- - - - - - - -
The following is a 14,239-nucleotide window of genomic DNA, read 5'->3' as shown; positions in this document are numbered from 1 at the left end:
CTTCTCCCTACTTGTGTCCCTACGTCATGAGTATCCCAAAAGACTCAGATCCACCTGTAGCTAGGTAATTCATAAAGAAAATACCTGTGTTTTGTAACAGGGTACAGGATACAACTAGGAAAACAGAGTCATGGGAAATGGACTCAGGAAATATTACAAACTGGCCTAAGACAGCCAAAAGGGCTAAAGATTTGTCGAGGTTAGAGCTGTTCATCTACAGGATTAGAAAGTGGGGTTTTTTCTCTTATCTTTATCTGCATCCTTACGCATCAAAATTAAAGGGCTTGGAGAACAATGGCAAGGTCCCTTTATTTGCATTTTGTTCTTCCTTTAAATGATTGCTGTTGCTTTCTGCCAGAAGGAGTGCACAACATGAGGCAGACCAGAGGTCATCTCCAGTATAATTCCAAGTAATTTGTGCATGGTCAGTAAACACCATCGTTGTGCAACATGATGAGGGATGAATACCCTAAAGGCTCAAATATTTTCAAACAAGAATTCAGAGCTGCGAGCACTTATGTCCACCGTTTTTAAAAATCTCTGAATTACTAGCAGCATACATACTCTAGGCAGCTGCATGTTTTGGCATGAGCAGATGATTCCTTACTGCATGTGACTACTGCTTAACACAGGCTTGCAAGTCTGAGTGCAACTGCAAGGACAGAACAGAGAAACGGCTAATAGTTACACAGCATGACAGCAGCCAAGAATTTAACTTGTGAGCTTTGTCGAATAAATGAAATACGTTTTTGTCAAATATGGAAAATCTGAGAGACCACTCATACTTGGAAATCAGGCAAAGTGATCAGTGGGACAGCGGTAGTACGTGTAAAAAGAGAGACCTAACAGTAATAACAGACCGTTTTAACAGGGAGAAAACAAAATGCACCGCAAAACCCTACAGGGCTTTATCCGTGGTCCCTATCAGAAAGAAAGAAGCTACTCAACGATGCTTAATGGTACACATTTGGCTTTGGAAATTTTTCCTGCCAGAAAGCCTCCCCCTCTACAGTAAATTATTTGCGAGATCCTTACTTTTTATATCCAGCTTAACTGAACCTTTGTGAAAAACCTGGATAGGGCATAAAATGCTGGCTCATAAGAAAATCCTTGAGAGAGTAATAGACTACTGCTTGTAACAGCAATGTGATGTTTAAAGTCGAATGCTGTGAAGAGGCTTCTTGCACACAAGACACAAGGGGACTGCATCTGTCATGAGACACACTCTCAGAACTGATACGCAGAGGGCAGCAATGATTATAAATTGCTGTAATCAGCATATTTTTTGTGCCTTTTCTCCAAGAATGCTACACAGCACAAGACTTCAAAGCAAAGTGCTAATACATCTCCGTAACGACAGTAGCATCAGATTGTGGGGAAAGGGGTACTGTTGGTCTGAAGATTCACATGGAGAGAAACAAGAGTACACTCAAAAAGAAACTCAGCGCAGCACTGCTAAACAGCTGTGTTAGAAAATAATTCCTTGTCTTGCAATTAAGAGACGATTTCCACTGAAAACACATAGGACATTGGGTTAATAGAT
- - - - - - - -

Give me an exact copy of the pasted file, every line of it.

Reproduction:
The following is a 14,239-nucleotide window of genomic DNA, read 5'->3' as shown; positions in this document are numbered from 1 at the left end:
CTTCTCCCTACTTGTGTCCCTACGTCATGAGTATCCCAAAAGACTCAGATCCACCTGTAGCTAGGTAATTCATAAAGAAAATACCTGTGTTTTGTAACAGGGTACAGGATACAACTAGGAAAACAGAGTCATGGGAAATGGACTCAGGAAATATTACAAACTGGCCTAAGACAGCCAAAAGGGCTAAAGATTTGTCGAGGTTAGAGCTGTTCATCTACAGGATTAGAAAGTGGGGTTTTTTCTCTTATCTTTATCTGCATCCTTACGCATCAAAATTAAAGGGCTTGGAGAACAATGGCAAGGTCCCTTTATTTGCATTTTGTTCTTCCTTTAAATGATTGCTGTTGCTTTCTGCCAGAAGGAGTGCACAACATGAGGCAGACCAGAGGTCATCTCCAGTATAATTCCAAGTAATTTGTGCATGGTCAGTAAACACCATCGTTGTGCAACATGATGAGGGATGAATACCCTAAAGGCTCAAATATTTTCAAACAAGAATTCAGAGCTGCGAGCACTTATGTCCACCGTTTTTAAAAATCTCTGAATTACTAGCAGCATACATACTCTAGGCAGCTGCATGTTTTGGCATGAGCAGATGATTCCTTACTGCATGTGACTACTGCTTAACACAGGCTTGCAAGTCTGAGTGCAACTGCAAGGACAGAACAGAGAAACGGCTAATAGTTACACAGCATGACAGCAGCCAAGAATTTAACTTGTGAGCTTTGTCGAATAAATGAAATACGTTTTTGTCAAATATGGAAAATCTGAGAGACCACTCATACTTGGAAATCAGGCAAAGTGATCAGTGGGACAGCGGTAGTACGTGTAAAAAGAGAGACCTAACAGTAATAACAGACCGTTTTAACAGGGAGAAAACAAAATGCACCGCAAAACCCTACAGGGCTTTATCCGTGGTCCCTATCAGAAAGAAAGAAGCTACTCAACGATGCTTAATGGTACACATTTGGCTTTGGAAATTTTTCCTGCCAGAAAGCCTCCCCCTCTACAGTAAATTATTTGCGAGATCCTTACTTTTTATATCCAGCTTAACTGAACCTTTGTGAAAAACCTGGATAGGGCATAAAATGCTGGCTCATAAGAAAATCCTTGAGAGAGTAATAGACTACTGCTTGTAACAGCAATGTGATGTTTAAAGTCGAATGCTGTGAAGAGGCTTCTTGCACACAAGACACAAGGGGACTGCATCTGTCATGAGACACACTCTCAGAACTGATACGCAGAGGGCAGCAATGATTATAAATTGCTGTAATCAGCATATTTTTTGTGCCTTTTCTCCAAGAATGCTACACAGCACAAGACTTCAAAGCAAAGTGCTAATACATCTCCGTAACGACAGTAGCATCAGATTGTGGGGAAAGGGGTACTGTTGGTCTGAAGATTCACATGGAGAGAAACAAGAGTACACTCAAAAAGAAACTCAGCGCAGCACTGCTAAACAGCTGTGTTAGAAAATAATTCCTTGTCTTGCAATTAAGAGACGATTTCCACTGAAAACACATAGGACATTGGGTTAATAGAT